EIOPA publishes 2024 work programme
Following last week’s work programme announcements from the European Securities and Markets Authority and the The European Banking Authority, the European Insurance and Occupational Pensions Authority (EIOPA) has outlined its own strategic priorities for the period 2024 – 2026.
EIOPA is focusing on six areas, summarised as follows:
- Sustainable finance: Integrate ESG risks into prudential frameworks and address protection gaps.
- Digital transformation: Support consumers, the market, and the supervisory community through digital transformation.
- Supervision: Enhance the quality and effectiveness of supervision, particularly in view of increased cross-border business.
- Policy: Ensure technically sound prudential and conduct of business policy.
- Financial stability: Identify, assess, monitor, and report on risks to financial stability and conduct of business.
- Human capital: Provide effective recruitment, management, and development of EIOPA’s human capital.
The Single Planning Programme document which discusses the priorities in detail notes that “Delivering on all tasks within our mandate is what we continue to aim for, as times of transformation also give rise to opportunity. Looking ahead, our goal is to continue to remain alert to changes and to build on our strong foundation as the European Insurance and Pensions authority. We will continue to deliver effective supervision, so that the insurance and pensions sectors can continue to deliver value to policyholders and beneficiaries, to business and the EU economy.”
Michelle W Bowman discusses regulatory reform
Speaking at the CEO/Executive Management Conference in Banff, Canada, Federal reserve G Governor Michelle W. Bowman discussed three aspects of banking regulatory framework:
- how efficiency should be a key factor in policy discussions,
- how to think about limits on the Board of Governors of the Federal Reserve’s tools to implement policy decisions, and
- the importance of due process and public engagement in rulemaking.
Bowman expanded on each: efficiency should guide policies, aiming for targeted approaches that minimise costs and administrative burdens on financial institutions. An example she gave is the recent third-party risk management guidance issued in conjunction with the FDIC and OCC. While it had a valuable goal, Bowman argued, its implementation could have been more efficient, especially for community banks. Guidance must be clear and supportive for the smallest banks she stressed.
Bowman then discussed the limits of regulatory tools for climate-related financial risk. She argued that the Board should carefully consider its legal authority before using any regulatory or supervisory tool, and that it should only mandate guidance on a narrow area like climate-related financial risk if there is evidence of unique climate financial risks and an identified need for more guidance.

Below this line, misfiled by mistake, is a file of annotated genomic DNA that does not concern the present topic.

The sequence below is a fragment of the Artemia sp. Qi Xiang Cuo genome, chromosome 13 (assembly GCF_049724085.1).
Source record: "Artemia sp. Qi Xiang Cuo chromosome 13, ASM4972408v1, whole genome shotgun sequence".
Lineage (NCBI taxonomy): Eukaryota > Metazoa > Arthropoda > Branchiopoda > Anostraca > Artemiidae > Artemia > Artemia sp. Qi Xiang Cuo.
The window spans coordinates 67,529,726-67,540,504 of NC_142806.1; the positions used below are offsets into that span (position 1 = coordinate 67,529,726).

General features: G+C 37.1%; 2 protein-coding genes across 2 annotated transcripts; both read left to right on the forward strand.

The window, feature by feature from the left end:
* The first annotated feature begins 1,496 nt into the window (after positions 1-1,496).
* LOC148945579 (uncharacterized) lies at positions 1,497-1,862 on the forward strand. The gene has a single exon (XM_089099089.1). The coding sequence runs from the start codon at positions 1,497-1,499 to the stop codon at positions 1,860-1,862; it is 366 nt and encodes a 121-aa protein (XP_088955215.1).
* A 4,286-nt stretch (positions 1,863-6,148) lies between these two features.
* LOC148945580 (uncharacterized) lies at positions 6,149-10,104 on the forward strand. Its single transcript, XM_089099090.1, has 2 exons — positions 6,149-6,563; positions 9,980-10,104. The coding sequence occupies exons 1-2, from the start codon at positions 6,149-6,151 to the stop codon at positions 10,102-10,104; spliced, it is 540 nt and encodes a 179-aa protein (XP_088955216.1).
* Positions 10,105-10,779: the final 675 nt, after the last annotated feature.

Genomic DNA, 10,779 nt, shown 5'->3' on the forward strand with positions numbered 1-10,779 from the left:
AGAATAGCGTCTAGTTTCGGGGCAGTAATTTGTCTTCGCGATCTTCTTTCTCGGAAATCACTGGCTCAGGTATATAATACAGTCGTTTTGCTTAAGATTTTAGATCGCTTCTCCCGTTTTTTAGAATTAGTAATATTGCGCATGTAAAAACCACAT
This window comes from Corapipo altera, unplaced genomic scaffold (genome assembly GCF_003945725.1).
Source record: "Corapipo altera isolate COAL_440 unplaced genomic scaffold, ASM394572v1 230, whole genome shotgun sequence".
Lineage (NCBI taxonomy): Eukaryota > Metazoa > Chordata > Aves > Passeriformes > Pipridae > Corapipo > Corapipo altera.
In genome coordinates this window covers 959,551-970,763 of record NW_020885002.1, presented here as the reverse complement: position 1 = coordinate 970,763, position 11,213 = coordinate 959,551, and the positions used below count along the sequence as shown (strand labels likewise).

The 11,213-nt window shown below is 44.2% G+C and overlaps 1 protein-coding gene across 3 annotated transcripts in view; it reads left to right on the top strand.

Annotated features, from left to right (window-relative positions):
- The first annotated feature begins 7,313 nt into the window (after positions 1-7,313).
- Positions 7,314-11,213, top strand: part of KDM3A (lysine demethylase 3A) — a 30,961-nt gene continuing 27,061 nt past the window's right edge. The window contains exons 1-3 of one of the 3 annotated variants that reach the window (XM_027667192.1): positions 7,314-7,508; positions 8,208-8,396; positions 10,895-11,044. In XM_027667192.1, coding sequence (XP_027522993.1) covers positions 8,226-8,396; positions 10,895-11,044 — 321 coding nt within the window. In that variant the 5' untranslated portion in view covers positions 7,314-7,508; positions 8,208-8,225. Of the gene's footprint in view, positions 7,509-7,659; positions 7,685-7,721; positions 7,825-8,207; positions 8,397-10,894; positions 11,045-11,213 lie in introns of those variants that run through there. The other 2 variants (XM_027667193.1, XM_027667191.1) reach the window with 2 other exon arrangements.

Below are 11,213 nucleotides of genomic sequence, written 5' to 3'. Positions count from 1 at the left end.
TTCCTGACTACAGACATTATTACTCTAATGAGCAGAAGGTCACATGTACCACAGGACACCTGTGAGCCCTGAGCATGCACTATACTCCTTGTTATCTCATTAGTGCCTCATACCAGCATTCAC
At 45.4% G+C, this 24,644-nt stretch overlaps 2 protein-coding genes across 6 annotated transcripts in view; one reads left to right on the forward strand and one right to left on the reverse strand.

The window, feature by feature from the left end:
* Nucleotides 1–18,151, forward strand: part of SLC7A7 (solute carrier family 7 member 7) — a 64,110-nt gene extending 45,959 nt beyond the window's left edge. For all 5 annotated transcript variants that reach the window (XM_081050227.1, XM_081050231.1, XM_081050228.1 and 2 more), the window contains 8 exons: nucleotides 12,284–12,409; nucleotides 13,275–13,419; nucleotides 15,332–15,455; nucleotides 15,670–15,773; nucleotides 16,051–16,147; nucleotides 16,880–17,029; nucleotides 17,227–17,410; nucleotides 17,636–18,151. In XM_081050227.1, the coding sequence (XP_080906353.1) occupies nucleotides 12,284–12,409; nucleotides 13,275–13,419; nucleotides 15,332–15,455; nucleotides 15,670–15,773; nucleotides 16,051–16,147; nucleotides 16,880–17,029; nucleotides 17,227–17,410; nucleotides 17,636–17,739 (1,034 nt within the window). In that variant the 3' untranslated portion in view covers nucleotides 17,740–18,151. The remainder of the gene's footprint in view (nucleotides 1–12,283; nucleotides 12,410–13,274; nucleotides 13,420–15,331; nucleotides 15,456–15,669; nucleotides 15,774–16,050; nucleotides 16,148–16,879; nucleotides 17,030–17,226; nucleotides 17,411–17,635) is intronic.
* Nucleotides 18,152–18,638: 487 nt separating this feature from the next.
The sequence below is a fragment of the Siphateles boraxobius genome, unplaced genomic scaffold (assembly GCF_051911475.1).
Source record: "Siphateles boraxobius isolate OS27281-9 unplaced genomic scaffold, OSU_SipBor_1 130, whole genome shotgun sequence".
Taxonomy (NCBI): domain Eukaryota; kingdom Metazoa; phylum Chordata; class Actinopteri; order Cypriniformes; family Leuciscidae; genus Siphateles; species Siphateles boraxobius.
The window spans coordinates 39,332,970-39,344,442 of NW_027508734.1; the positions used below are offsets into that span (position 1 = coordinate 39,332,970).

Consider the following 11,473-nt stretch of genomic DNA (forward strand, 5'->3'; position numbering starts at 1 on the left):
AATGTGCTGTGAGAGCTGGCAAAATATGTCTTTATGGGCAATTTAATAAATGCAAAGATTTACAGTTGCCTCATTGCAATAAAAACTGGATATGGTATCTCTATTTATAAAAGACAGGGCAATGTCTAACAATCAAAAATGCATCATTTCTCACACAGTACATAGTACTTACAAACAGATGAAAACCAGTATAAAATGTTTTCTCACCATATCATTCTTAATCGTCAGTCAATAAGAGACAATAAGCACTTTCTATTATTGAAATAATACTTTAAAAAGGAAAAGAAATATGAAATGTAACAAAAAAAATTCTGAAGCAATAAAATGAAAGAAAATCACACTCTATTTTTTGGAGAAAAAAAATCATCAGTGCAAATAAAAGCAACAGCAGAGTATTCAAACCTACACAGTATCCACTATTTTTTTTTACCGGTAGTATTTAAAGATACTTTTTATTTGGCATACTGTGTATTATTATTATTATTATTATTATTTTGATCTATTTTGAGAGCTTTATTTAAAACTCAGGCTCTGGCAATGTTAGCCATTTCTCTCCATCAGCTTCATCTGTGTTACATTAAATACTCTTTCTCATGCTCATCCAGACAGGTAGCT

Conditions in applications are essential but cannot replace rulemaking. Bowman noted that the Board should evaluate the appropriateness of the tools used and prioritise rules and regulations in addressing supervisory and financial stability concerns.
Bowman then discussed the importance of due process and public engagement in the rulemaking process. She noted that these elements are essential for policymakers to understand the impact of proposed rules and to make sound decisions.
She cited the example of the Board’s recent amendments to Regulation II, which implement new rules pertaining to debit card routing on different networks. Community banks raised substantial concerns with the proposal, specifically around the uncertainty of the rule revisions on fraud and the cost of compliance. Bowman herself did not support the Board’s final action, in part because she believed that significant questions remained about the effect of the rule.
In conclusion, the speech noted the importance of full and active consultation noting: “[Forthcoming] reforms will be extensive and could reshape the contours of the bank regulatory framework, including for community banks, and could restrict the ability of consumers and businesses to access credit and other financial services from chartered financial institutions. It is critical that stakeholders engage in the comment process and communicate with policymakers to share their views on the rulemaking agenda, including the specific impacts—intended and unintended—of any changes.”
Australian stock exchange confirms Implementation of all central bank recommendations
The Australian Stock Exchange (ASX) has confirmed it will implement all the recommendations outlined in the Reserve Bank of Australia (RBA) annual Financial Stability Standards (FSS) assessment of ASX’s clearing and settlement (CS) facilities.
The assessment requires ASX to place high priority on recommendations related to board process, internal audit, stakeholder management and the management of ageing technology assets. The recommendations are as follows:
- Board process. Redouble efforts to ensure key issues are appropriately raised with the ASX boards.
- Internal Audit. Assess and implement cultural changes to remediate the relationship between Internal Audit and the executive, while ensuring Internal Audit remains an independent source of challenge.
- Technology renewal. Prioritise remediation of ageing assets to ensure ASX manages risks associated with legacy systems.
- Stakeholder engagement Facilitate effective stakeholder engagement.
A selected summary of key developments for regulated financial institutions
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